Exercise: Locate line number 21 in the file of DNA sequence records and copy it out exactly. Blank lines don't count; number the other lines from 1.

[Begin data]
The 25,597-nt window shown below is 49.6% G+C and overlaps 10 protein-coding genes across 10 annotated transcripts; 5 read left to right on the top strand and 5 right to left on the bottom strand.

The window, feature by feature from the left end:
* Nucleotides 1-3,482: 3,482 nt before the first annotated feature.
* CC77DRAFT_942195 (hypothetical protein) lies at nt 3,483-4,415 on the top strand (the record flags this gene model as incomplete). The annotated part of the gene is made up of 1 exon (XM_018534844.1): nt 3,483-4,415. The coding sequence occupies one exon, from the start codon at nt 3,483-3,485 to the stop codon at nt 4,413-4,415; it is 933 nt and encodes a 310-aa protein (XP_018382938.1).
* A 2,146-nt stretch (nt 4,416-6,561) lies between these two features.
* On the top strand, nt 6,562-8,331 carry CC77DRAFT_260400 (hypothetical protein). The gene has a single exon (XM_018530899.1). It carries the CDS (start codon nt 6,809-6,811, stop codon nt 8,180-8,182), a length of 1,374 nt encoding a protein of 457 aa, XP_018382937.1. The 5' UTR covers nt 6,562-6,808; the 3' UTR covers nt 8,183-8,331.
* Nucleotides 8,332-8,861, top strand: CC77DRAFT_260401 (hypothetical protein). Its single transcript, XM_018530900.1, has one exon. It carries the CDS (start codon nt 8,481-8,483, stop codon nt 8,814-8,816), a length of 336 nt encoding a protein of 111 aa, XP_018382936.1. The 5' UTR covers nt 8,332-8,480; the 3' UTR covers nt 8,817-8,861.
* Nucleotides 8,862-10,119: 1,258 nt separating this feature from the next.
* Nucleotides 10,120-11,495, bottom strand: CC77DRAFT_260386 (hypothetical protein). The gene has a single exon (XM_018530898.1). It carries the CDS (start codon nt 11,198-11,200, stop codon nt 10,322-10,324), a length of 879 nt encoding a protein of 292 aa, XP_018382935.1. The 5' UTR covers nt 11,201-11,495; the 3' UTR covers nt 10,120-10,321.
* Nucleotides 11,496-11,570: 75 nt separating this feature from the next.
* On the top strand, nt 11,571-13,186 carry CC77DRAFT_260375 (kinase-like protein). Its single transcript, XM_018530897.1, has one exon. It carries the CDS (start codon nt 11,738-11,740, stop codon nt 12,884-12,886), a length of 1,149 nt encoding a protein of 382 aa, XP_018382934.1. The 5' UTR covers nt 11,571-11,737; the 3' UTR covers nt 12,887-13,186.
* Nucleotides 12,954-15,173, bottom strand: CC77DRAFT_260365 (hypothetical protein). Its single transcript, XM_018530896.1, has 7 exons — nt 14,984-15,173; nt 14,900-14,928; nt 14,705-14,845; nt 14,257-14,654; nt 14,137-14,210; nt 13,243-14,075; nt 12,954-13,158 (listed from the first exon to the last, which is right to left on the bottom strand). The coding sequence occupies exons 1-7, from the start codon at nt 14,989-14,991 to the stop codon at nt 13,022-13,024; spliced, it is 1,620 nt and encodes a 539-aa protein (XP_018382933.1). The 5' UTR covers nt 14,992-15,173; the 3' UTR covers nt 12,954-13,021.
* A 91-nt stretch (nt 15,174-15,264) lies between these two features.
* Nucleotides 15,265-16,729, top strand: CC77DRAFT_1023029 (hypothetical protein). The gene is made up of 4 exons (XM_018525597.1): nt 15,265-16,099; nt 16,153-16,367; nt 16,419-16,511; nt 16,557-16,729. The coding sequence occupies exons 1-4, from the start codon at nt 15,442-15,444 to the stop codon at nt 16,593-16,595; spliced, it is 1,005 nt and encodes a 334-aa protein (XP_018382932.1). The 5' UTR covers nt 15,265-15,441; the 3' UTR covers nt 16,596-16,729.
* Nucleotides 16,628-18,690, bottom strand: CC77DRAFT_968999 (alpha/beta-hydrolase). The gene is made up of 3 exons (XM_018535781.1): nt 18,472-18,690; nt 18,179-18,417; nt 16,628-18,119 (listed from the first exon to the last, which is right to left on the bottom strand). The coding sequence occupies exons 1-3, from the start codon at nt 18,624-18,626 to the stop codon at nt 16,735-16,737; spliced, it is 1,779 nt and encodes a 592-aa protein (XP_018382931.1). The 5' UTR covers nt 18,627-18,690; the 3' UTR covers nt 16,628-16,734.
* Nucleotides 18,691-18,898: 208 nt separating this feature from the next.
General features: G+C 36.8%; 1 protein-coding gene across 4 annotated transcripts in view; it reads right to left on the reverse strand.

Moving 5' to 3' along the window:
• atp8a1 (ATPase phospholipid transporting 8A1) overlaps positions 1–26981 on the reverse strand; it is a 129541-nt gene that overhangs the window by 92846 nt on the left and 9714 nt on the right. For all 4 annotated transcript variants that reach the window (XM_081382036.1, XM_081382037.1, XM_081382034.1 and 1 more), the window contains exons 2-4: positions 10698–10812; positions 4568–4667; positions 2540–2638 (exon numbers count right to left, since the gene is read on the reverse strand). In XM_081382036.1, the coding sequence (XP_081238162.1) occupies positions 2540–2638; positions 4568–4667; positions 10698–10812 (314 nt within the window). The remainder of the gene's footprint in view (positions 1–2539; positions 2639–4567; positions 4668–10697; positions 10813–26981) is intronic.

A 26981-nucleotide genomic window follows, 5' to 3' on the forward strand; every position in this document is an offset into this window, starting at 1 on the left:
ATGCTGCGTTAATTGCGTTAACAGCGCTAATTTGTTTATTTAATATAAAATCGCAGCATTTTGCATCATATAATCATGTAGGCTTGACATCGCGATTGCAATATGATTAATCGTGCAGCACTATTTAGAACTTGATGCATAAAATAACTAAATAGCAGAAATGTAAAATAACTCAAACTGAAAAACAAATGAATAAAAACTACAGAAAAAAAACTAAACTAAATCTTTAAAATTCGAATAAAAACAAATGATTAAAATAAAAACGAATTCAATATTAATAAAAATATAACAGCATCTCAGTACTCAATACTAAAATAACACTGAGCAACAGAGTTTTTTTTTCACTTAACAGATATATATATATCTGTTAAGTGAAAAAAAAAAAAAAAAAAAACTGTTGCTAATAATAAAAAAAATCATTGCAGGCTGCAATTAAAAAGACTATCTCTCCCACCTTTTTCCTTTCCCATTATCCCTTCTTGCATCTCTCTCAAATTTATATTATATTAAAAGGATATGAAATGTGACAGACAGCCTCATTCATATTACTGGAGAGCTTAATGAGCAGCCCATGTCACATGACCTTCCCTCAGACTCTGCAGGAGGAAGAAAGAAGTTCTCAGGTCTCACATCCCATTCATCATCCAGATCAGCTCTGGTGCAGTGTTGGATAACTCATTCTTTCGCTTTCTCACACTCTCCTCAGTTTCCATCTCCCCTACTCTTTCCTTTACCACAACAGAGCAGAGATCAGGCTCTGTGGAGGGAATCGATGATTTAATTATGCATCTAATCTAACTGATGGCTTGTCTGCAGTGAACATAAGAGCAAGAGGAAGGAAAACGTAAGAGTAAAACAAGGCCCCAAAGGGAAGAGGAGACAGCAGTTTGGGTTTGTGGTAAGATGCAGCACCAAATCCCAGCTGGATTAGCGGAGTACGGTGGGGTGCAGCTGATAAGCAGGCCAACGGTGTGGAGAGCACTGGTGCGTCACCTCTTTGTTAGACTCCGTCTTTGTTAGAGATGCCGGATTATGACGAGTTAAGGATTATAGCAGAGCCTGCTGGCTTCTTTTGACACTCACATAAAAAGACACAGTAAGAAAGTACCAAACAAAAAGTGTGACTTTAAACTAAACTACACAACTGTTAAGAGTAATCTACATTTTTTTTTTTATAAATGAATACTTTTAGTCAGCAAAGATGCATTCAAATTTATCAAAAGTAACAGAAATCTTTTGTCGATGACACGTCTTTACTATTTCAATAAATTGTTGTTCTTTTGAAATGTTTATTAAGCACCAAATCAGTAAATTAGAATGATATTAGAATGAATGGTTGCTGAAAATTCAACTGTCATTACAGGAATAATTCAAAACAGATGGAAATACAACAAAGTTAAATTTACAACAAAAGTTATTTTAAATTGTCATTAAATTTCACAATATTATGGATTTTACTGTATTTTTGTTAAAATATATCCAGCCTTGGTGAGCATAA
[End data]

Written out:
ATGCTGCGTTAATTGCGTTAACAGCGCTAATTTGTTTATTTAATATAAAATCGCAGCATTTTGCATCATATAATCATGTAGGCTTGACATCGCGATTGCAATATGATTAATCGTGCAGCACTATTTAGAACTTGATGCATAAAATAACTAAATAGCAGAAATGTAAAATAACTCAAACTGAAAAACAAATGAATAAAAACTACAGAAAAAAAACTAAACTAAATCTTTAAAATTCGAATAAAAACAAATGATTAAAATAAAAACGAATTCAATATTAATAAAAATATAACAGCATCTCAGTACTCAATACTAAAATAACACTGAGCAACAGAGTTTTTTTTTCACTTAACAGATATATATATATCTGTTAAGTGAAAAAAAAAAAAAAAAAAAACTGTTGCTAATAATAAAAAAAATCATTGCAGGCTGCAATTAAAAAGACTATCTCTCCCACCTTTTTCCTTTCCCATTATCCCTTCTTGCATCTCTCTCAAATTTATATTATATTAAAAGGATATGAAATGTGACAGACAGCCTCATTCATATTACTGGAGAGCTTAATGAGCAGCCCATGTCACATGACCTTCCCTCAGACTCTGCAGGAGGAAGAAAGAAGTTCTCAGGTCTCACATCCCATTCATCATCCAGATCAGCTCTGGTGCAGTGTTGGATAACTCATTCTTTCGCTTTCTCACACTCTCCTCAGTTTCCATCTCCCCTACTCTTTCCTTTACCACAACAGAGCAGAGATCAGGCTCTGTGGAGGGAATCGATGATTTAATTATGCATCTAATCTAACTGATGGCTTGTCTGCAGTGAACATAAGAGCAAGAGGAAGGAAAACGTAAGAGTAAAACAAGGCCCCAAAGGGAAGAGGAGACAGCAGTTTGGGTTTGTGGTAAGATGCAGCACCAAATCCCAGCTGGATTAGCGGAGTACGGTGGGGTGCAGCTGATAAGCAGGCCAACGGTGTGGAGAGCACTGGTGCGTCACCTCTTTGTTAGACTCCGTCTTTGTTAGAGATGCCGGATTATGACGAGTTAAGGATTATAGCAGAGCCTGCTGGCTTCTTTTGACACTCACATAAAAAGACACAGTAAGAAAGTACCAAACAAAAAGTGTGACTTTAAACTAAACTACACAACTGTTAAGAGTAATCTACATTTTTTTTTTTATAAATGAATACTTTTAGTCAGCAAAGATGCATTCAAATTTATCAAAAGTAACAGAAATCTTTTGTCGATGACACGTCTTTACTATTTCAATAAATTGTTGTTCTTTTGAAATGTTTATTAAGCACCAAATCAGTAAATTAGAATGATATTAGAATGAATGGTTGCTGAAAATTCAACTGTCATTACAGGAATAATTCAAAACAGATGGAAATACAACAAAGTTAAATTTACAACAAAAGTTATTTTAAATTGTCATTAAATTTCACAATATTATGGATTTTACTGTATTTTTGTTAAAATATATCCAGCCTTGGTGAGCATAA